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Today’s session was devoted to Paul’s composition “For No One.” For those of you keeping score at home, that makes three for Paul (including “Got to Get You into My Life” and “Eleanor Rigby”), three for John (“Tomorrow Never Knows,” “Dr. Robert,” and “I’m Only Sleeping”), and two for George (“Love You To” and “Taxman”).

Awhile back I wrote how hard I thought it must have been to create given the overwhelming amount of attention that came with being The Beatles. But as I’ve learned more I’ve come to think the secret was this: They weren’t really writing songs for the world at large. Just like in public speaking they tell you to imagine you’re speaking to one specific person, The Beatles were writing for an audience of one (John and Paul, constantly trying to one-up each other) or two (George, always struggling to gain his big brothers’ respect).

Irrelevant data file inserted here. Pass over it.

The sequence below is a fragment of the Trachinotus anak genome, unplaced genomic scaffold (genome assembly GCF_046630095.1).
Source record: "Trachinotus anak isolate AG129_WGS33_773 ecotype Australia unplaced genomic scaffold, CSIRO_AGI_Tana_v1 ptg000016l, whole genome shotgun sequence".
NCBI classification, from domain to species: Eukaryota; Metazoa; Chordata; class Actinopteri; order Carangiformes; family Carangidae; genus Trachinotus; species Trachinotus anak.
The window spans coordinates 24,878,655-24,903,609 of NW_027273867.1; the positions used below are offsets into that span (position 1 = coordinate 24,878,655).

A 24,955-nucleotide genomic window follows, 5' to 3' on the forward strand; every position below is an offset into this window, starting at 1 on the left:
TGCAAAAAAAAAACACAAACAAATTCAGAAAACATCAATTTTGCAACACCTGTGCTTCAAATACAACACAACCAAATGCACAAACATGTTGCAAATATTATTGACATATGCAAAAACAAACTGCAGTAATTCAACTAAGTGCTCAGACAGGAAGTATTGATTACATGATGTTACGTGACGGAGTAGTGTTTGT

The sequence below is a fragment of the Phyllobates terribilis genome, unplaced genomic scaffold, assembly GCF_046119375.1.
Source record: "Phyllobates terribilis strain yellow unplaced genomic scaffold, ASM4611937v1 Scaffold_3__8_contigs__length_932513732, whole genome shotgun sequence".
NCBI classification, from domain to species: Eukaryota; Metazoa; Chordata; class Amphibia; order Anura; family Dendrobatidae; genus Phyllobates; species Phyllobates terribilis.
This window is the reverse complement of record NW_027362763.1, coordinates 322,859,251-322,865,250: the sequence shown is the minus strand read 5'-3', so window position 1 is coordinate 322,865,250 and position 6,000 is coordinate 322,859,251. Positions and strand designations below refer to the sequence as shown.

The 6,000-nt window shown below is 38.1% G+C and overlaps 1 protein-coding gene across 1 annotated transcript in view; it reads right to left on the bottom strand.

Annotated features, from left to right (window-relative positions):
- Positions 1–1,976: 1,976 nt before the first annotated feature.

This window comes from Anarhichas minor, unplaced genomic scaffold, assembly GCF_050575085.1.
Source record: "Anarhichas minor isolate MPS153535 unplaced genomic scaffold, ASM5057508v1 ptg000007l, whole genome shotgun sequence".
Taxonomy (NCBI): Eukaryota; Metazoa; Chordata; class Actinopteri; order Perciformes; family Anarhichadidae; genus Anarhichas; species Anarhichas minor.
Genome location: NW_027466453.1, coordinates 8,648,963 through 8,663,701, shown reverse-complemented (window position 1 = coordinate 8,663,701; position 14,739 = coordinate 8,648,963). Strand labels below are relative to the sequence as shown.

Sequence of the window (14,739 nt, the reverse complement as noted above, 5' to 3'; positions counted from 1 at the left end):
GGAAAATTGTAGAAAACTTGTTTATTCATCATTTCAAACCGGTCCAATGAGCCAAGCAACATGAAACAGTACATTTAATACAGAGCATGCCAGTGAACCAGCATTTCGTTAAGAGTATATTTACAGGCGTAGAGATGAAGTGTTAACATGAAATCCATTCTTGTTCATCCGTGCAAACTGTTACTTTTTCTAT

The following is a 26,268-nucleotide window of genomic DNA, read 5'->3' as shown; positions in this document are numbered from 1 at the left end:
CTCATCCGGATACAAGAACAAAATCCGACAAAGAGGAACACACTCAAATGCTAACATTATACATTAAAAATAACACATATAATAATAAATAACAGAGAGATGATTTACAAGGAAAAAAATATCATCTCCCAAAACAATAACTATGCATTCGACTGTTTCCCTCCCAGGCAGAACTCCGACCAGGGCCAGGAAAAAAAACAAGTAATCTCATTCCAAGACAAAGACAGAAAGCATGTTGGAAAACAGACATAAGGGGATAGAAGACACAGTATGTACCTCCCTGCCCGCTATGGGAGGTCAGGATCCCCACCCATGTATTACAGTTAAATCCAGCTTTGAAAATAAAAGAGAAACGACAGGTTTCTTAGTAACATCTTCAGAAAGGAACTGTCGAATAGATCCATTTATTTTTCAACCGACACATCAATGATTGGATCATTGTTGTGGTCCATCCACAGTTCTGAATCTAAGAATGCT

The songwriting rivalry between John and Paul would continue, with varying levels of intensity, throughout the 70s and up to the time of John’s demise. Back in 1966, even though it was spurring them to new creative heights, it was also splintering the band into fragments. Instead of operating as a single unit, more and more the principal writer of any given song would act as de facto bandleader, with everyone else serving as backing band.

“For No One,” like “Yesterday” or “Eleanor Rigby,” was essentially a solo Paul McCartney song. In fact the only other Beatle to appear on it at all was Ringo. Also like “Eleanor,” it touches on the darker side of Paul’s romantic sensibility. I find it a quite lovely, if somewhat trifling, little tune. At a barely two minutes, it’s over in a hurry.